A Quick Look At 3 Uses Of Sheet Piling
Outside of the construction industry, sheet piling is something that most people probably do not know very much about, and in fact, most people have probably never even heard of it. But this innovative technique is actually something that we see in the world around us on an everyday basis!
Sheet piling is at the heart of our modern world and is vital to constructing car parks and railways or protecting us from environmental issues such as flooding and erosion.
In this article, we thought we’d take a quick look at three innovative ways that sheet piling is used on a daily basis.
What exactly is sheet piling?
Sheet piling is a method of construction in which large corrugated sheets of material are interlocked and driven into the ground, creating a strong and sustainable barrier. Usually, the sheets are made from steel, plastic, or occasionally wood or concrete.
The interlocking sheets form a strong, rigid structure that can be used to protect structures from soil or water putting force on them and causing them to collapse. The sheets are driven into the ground using vibratory or hydraulic hammers, and the type of hammer used will depend upon environmental factors and other nearby structures.
Sheet piles can either be constructed as a temporary protective structure while the main building work is taking place or as part of the construction itself as a permanent structure.
This post from the Designing Buildings wiki offers a little bit of a more in-depth explanation of sheet piling.
Marine structures and environmental protection
One of the main and most innovative ways in which sheet piling is used is in the marine industry, as well as more general environmental protection applications.
With the ever-growing demand for global shipping, ports and harbours need to change and evolve in order to accommodate larger vessels and therefore more cargo. Sheet piling is a key method for upgrading this marine infrastructure, helping to alter sea walls and create structures that can withstand heavier weights.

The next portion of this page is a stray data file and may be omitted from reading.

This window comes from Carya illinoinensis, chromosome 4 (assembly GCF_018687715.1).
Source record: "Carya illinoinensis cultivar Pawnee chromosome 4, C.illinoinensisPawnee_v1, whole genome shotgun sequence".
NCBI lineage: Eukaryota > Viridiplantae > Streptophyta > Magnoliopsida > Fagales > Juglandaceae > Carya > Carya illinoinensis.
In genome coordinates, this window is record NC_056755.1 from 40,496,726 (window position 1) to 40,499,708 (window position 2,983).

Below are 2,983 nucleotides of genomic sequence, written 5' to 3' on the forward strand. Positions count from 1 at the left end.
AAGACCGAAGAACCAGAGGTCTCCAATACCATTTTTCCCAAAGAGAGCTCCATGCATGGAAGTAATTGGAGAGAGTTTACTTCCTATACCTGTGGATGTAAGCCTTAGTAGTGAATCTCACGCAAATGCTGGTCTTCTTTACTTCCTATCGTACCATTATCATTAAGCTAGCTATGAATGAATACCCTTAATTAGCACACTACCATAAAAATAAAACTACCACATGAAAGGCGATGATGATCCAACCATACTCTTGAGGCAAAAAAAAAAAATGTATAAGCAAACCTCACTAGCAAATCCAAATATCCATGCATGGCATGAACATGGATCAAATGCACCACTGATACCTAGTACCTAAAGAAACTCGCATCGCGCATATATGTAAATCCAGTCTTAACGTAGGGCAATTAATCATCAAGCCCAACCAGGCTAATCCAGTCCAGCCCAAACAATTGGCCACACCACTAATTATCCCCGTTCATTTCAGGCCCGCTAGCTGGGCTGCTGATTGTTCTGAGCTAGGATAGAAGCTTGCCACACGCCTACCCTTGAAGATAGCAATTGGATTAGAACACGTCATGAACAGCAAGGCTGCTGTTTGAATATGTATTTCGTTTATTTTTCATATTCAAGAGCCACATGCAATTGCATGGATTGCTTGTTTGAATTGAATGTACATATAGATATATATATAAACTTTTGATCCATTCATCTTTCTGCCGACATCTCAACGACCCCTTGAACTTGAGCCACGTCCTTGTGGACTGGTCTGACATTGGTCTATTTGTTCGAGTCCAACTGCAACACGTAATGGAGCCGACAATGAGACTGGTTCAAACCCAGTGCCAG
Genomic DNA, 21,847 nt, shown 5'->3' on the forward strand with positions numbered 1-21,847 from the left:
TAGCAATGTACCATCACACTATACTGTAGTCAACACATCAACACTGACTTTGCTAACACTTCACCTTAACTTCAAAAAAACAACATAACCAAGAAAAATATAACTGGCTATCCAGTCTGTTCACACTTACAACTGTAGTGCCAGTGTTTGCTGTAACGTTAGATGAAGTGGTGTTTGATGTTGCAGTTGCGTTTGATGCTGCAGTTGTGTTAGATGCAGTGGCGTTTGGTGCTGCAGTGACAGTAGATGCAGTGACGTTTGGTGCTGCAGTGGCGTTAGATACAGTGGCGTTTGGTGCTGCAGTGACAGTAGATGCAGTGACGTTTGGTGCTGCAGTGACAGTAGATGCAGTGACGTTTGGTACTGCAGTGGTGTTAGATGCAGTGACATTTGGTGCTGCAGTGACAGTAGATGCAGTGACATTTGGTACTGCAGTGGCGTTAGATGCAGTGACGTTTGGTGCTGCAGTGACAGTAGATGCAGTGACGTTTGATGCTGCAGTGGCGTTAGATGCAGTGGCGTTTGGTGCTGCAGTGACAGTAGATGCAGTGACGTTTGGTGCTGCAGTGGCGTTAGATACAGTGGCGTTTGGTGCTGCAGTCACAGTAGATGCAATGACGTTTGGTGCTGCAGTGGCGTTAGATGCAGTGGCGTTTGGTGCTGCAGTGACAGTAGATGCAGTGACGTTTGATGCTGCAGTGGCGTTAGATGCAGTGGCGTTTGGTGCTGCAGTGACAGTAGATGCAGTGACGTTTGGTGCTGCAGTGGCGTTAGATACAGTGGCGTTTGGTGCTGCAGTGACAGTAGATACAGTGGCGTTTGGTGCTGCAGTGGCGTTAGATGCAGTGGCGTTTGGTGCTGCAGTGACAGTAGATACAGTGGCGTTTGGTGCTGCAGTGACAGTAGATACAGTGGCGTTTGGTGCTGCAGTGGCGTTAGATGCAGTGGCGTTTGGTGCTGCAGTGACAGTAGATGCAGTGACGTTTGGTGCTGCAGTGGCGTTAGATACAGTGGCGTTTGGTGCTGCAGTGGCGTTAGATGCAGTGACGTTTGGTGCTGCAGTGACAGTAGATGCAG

Ports and harbours also tend to take a bit of a battering from the weather conditions of the sea, and this can cause erosion. Sheet piling is often used to build structures such as breakwaters which protect against this.
Similarly, sheet piling is often used to protect riverbanks against erosion and provide a secure barrier in areas that are prone to flooding.
This publication offers some further insight into the use of sheet piling in coastal construction.
When constructing underground structures such as basements and underground car parks, protection is needed to enable developers to build safely and effectively. In such cases, sheet piling is often used either as a temporary protective solution or to form the permanent structure itself.
Sheet piles form a strong foundation for the structure to ensure that the huge amounts of surrounding soil are retained, and also to protect against flooding.
Sheet piling has revolutionised the construction of transport links, such as motorways and railways. It is ideal for using to dig large banks or hills so that the roads or railway lines can pass through. The sheet piles support the banks on either side to prevent them from collapsing onto the road or railway which makes construction much safer.
These case studies from Sheet Piling UK give you an idea of just how common this use of sheet piling is on an everyday basis.